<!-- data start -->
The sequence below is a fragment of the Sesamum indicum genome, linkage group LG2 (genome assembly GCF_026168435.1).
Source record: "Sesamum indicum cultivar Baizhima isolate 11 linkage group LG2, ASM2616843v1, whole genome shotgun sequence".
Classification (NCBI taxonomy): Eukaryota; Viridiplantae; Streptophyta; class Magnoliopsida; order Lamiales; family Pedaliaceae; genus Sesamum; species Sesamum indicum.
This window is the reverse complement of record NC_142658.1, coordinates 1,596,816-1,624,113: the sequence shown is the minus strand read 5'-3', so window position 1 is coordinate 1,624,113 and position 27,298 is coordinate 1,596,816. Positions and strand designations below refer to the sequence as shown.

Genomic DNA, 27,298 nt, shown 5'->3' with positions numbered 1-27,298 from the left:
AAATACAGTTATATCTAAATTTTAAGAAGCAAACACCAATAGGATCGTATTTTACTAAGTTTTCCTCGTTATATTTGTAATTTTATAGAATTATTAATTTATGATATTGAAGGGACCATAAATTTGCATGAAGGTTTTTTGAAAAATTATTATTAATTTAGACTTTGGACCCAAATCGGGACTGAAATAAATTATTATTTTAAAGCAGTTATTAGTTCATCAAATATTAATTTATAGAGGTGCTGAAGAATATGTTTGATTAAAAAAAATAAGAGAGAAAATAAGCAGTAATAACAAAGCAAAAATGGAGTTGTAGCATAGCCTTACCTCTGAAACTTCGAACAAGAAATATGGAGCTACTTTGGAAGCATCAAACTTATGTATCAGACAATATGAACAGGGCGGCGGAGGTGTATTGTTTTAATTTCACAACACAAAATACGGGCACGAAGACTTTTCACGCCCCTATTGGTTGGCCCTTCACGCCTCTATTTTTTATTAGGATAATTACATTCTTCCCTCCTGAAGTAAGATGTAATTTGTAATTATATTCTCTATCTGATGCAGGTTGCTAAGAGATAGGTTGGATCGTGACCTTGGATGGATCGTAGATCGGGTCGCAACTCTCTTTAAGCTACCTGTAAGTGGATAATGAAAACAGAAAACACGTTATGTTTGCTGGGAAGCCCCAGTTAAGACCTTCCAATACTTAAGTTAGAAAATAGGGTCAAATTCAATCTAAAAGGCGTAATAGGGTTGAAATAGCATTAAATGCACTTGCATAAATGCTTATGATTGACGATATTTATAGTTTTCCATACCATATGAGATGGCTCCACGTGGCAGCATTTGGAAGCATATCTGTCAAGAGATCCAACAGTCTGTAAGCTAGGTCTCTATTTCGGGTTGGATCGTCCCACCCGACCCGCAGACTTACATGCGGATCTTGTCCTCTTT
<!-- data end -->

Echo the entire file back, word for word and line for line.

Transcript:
The sequence below is a fragment of the Sesamum indicum genome, linkage group LG2 (genome assembly GCF_026168435.1).
Source record: "Sesamum indicum cultivar Baizhima isolate 11 linkage group LG2, ASM2616843v1, whole genome shotgun sequence".
Classification (NCBI taxonomy): Eukaryota; Viridiplantae; Streptophyta; class Magnoliopsida; order Lamiales; family Pedaliaceae; genus Sesamum; species Sesamum indicum.
This window is the reverse complement of record NC_142658.1, coordinates 1,596,816-1,624,113: the sequence shown is the minus strand read 5'-3', so window position 1 is coordinate 1,624,113 and position 27,298 is coordinate 1,596,816. Positions and strand designations below refer to the sequence as shown.

Genomic DNA, 27,298 nt, shown 5'->3' with positions numbered 1-27,298 from the left:
AAATACAGTTATATCTAAATTTTAAGAAGCAAACACCAATAGGATCGTATTTTACTAAGTTTTCCTCGTTATATTTGTAATTTTATAGAATTATTAATTTATGATATTGAAGGGACCATAAATTTGCATGAAGGTTTTTTGAAAAATTATTATTAATTTAGACTTTGGACCCAAATCGGGACTGAAATAAATTATTATTTTAAAGCAGTTATTAGTTCATCAAATATTAATTTATAGAGGTGCTGAAGAATATGTTTGATTAAAAAAAATAAGAGAGAAAATAAGCAGTAATAACAAAGCAAAAATGGAGTTGTAGCATAGCCTTACCTCTGAAACTTCGAACAAGAAATATGGAGCTACTTTGGAAGCATCAAACTTATGTATCAGACAATATGAACAGGGCGGCGGAGGTGTATTGTTTTAATTTCACAACACAAAATACGGGCACGAAGACTTTTCACGCCCCTATTGGTTGGCCCTTCACGCCTCTATTTTTTATTAGGATAATTACATTCTTCCCTCCTGAAGTAAGATGTAATTTGTAATTATATTCTCTATCTGATGCAGGTTGCTAAGAGATAGGTTGGATCGTGACCTTGGATGGATCGTAGATCGGGTCGCAACTCTCTTTAAGCTACCTGTAAGTGGATAATGAAAACAGAAAACACGTTATGTTTGCTGGGAAGCCCCAGTTAAGACCTTCCAATACTTAAGTTAGAAAATAGGGTCAAATTCAATCTAAAAGGCGTAATAGGGTTGAAATAGCATTAAATGCACTTGCATAAATGCTTATGATTGACGATATTTATAGTTTTCCATACCATATGAGATGGCTCCACGTGGCAGCATTTGGAAGCATATCTGTCAAGAGATCCAACAGTCTGTAAGCTAGGTCTCTATTTCGGGTTGGATCGTCCCACCCGACCCGCAGACTTACATGCGGATCTTGTCCTCTTT